When , the values are greater, and when , the values are smaller. In fact, ranges from (when ) down to (when ). These again are expected results. A separate document will address the theoretical expectations in more detail. In brief, when , then , meaning that the interaction enthalpy parameter is negative. When is negative, the enthalpy is decreased by increasing , as the interaction enthalpy multiplies the term . Thus, maximizing is expected when .
There is a limit as to how far can be increased; presumably it can approach , however, that would mean that the units were arranged in a strict checkerboard manner; that there were no instances of likenearlike at all. This is rather difficult to achieve; both in creation of highlyordered systems, and in this particular code, which uses a simplistic findandflip strategy.
As previously noted, when , the values are smaller. This is the case where , and system enthalpy is decreased when is made smaller. Thus, the system moves more towards a likewithlike configuration (increasing and ); maximizing the size of the various “islands,” and decreasing the size of their borders (minimizing ).
There is a practical limit as to how far can be decreased; there will always be a border area between the state A islands (or even a single, massive state A continent) and the surrounding sea of state B units. This means that will not get close to zero. The actual practical limit for will actually depend on the total system size (total number of nodes), because the border area will progressively decrease (although not disappear) as more and more islands join to become continents. Thus, the value of , which occurs when , is not surprising.
Once is pushed to a suitably small value, it becomes increasingly difficult for the simple findandflip strategy to (randomly) find nodes where the flip will accomplish a free energy reduction. This is likely why there is general stability in the values beyond ; there are simply not that many nodes where the flip will do much good, keeping in mind that two nodes (each in a different state) have to be flipped in order to maintain the value.
Thus, the preliminary conclusion is that free energy minimization is being accomplished, and that the values are behaving as expected.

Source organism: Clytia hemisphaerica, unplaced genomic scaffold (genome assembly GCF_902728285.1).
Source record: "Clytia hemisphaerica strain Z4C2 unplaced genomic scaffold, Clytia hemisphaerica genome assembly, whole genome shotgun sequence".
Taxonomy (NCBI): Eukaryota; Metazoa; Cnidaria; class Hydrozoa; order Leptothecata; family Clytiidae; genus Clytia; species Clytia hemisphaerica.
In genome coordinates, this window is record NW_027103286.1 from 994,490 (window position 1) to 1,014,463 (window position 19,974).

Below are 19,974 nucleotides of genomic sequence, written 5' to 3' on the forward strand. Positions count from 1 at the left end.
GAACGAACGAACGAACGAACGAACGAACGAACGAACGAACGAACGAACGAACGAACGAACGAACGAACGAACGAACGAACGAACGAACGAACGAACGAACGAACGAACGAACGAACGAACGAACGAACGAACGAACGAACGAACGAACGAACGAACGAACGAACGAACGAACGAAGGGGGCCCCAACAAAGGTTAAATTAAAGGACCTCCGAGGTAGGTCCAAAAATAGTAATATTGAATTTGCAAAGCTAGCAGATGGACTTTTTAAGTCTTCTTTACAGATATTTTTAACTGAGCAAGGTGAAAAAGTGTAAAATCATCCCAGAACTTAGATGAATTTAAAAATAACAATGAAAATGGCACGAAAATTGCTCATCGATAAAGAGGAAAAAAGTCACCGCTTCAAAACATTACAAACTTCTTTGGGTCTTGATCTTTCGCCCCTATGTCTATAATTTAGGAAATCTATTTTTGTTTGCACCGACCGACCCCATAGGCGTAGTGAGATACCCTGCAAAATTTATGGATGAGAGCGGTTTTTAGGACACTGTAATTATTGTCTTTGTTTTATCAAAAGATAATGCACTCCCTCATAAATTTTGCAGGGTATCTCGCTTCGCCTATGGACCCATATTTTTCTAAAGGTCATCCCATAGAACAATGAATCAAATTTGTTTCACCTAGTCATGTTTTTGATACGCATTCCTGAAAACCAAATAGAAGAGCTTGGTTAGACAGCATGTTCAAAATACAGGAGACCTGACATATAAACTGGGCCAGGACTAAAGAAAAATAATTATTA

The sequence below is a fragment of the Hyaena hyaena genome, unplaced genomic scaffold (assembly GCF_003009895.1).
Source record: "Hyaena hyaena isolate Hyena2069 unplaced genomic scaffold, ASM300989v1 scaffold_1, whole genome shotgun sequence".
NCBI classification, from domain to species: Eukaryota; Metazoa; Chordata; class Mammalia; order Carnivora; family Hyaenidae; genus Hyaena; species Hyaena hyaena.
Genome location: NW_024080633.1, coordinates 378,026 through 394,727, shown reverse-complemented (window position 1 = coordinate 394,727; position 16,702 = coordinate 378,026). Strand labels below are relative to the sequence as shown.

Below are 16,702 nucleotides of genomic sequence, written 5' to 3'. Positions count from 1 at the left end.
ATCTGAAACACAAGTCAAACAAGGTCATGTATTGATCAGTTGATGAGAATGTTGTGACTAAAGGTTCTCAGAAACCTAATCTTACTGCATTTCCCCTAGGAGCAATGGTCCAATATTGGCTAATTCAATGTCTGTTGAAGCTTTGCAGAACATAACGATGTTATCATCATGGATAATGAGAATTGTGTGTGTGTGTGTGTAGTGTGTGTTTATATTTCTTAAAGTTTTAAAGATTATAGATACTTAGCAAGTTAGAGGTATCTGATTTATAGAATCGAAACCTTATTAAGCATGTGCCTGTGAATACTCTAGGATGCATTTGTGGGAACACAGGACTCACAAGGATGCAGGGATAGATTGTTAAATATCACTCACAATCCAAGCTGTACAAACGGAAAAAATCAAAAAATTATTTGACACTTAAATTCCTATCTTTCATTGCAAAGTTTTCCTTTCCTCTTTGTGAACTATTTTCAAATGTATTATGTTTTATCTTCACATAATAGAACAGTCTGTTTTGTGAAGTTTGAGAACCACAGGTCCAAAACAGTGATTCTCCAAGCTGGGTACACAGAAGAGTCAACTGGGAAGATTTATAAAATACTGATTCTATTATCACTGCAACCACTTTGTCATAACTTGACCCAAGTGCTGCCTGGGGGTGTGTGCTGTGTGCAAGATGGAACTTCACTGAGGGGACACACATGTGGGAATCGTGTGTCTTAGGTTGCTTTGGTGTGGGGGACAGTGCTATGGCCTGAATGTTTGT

4.1.2 Validation support: results
Again referencing Figure 13, we examine the curve for delta (shown in cyan), defined as , which is the actual term that is multiplied by to achieve the interaction enthalpy term. (The delta curve is shown in dark green in this figure.) This curve behaves as expected.
In particular, we note that there is a nearly linear behavior in the region between and . When , delta = 0.2035 (according to the data table shown in Figure 14. When , delta = 0.3730. When , we would expect that there would be purely probabilistic distribution of units into their configurations, and thus expect that , , and (as mentioned earlier). We would have then that . The actual value is delta = 0.0887, which is acceptably close.
Similar arguments hold for the expected and observed values of delta as did for in the preceding discussion.
We again note that the values for delta level out as h increases beyond 1.2; this is because there are not that many units that the simple findandflip strategy can easily find. In particular, we note that the value at is typically around , which is very small.
In particular, we observe that this value indicates that we have pushed the system to its limit for minimizing , which is the AAB configuration. This value indicates a border of a rather large island of state A units in a sea of B units. Specifically, for the 256unit system that is the subject for this investigation, when , then triplets involve border units around islands / continents of state A. This is approximately 1/5th of the total number of units available. This suggests that we have pushed the system about as far as it can go. Of course, a visual inspection of the resulting grid would be enormously useful in confirming these assessments. This will be included in a subsequent document.
4.1.3 Validation support: thermodynamic results